Alaskan Dental Care Reaching Anniversary
Ten years ago, the first batch of Alaskan students got back from New Zealand with their dental health aid therapy certification. Dental health aid therapists are dental technicians who are trained to work in rural villages. Now Alaskans don’t have to travel overseas to receive a certification. The Alaska Native Tribal Health Consortium provides the training within state.
Dental health aid therapists are trained to do fillings, simple extractions and cleanings. They also teach about dental health to the rural community they serve. Since the start of the program ten years ago, the DHATs have extended their coverage to serve more than 40,000 people in over 80 rural villages in Alaska.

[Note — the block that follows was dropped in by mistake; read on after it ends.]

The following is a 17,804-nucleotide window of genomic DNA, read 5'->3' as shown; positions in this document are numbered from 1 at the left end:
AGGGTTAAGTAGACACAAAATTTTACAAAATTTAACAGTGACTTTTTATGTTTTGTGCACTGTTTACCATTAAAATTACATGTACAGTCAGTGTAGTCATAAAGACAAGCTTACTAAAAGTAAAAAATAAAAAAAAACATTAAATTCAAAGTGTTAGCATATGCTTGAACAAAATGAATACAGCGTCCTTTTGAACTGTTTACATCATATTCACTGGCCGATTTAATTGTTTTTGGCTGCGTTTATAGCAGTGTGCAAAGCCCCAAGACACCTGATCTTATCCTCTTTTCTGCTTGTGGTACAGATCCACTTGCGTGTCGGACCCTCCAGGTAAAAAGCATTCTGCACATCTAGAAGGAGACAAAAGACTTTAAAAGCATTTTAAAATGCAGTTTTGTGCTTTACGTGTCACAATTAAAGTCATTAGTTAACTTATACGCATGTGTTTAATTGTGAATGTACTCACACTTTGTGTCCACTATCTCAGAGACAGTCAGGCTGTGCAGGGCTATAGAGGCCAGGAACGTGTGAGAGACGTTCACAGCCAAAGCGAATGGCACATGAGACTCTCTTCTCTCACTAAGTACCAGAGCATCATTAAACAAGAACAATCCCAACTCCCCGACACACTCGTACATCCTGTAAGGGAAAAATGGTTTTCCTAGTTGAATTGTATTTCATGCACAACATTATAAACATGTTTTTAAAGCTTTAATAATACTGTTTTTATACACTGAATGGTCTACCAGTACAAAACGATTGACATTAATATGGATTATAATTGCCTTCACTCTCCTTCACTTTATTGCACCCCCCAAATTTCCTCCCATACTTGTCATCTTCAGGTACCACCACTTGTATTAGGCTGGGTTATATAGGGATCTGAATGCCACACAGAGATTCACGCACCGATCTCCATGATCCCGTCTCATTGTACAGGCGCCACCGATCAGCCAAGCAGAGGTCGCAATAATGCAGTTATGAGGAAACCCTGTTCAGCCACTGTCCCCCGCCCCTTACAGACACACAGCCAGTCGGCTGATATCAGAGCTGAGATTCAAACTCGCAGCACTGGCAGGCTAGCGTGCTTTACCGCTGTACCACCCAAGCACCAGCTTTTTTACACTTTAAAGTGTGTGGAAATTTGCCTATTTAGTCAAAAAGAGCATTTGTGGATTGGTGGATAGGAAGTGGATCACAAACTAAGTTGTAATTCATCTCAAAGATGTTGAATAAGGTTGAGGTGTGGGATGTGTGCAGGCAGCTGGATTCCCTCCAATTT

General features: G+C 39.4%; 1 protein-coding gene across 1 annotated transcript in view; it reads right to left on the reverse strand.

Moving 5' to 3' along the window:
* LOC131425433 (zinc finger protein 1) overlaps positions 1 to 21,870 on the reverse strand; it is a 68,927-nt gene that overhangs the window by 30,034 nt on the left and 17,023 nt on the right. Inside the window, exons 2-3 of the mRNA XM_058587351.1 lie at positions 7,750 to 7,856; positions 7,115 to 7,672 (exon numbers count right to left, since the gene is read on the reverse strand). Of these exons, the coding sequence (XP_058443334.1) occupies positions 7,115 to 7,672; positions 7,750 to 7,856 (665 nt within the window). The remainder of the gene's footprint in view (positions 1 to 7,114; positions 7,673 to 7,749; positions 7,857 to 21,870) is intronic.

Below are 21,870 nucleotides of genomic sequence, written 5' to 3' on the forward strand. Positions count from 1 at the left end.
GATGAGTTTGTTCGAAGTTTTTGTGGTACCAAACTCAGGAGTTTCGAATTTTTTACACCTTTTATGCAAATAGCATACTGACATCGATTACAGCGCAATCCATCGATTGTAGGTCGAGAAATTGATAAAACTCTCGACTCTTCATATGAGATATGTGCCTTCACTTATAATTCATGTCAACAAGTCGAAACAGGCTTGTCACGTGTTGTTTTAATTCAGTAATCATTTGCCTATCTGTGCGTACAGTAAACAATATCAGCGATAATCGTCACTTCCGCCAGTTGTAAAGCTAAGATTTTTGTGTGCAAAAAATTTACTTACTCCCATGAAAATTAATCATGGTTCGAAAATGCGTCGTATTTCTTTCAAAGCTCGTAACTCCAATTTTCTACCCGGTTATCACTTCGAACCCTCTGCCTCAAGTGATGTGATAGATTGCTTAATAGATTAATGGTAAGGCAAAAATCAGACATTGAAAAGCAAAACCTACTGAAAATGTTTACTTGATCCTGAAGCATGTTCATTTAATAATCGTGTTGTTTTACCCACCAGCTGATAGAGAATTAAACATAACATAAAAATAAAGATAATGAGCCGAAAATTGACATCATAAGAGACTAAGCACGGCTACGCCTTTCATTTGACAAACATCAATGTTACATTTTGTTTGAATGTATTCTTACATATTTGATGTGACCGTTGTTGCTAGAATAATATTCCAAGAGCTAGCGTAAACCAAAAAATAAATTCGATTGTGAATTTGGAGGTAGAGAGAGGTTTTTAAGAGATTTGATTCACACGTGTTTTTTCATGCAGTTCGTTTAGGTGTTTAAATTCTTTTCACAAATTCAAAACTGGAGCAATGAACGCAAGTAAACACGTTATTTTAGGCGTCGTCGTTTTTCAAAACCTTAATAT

The DHAT educational program of the Alaska Native Tribal Health Consortium allows anyone to apply but they must have a GED or diploma, at least 18 years of age and sponsored by a tribal group. It is a two year program and a sponsor will pay for the student’s tuition and living expenses. The students have housing and living stipend and all their books and tuition are paid by the sponsor.
Expenses that are not paid by the tribe are taken care of by grants from the ANTHC. Students have to go to Bethel or Anchorage for the training. After their training, students will get a contract from the tribe that sponsored them.
The DHAT program is vital for the dental health in Alaska because the rural areas of the state don’t have dentists. Children in rural Alaska are two and a half times more probable of having tooth decay than children living in the cities.
For the past ten years, kids in the rural areas are cavity free. Children look at the dental therapist in their community as their role models. This year, there are five new dental therapists who graduated from the program.
Photo by Flag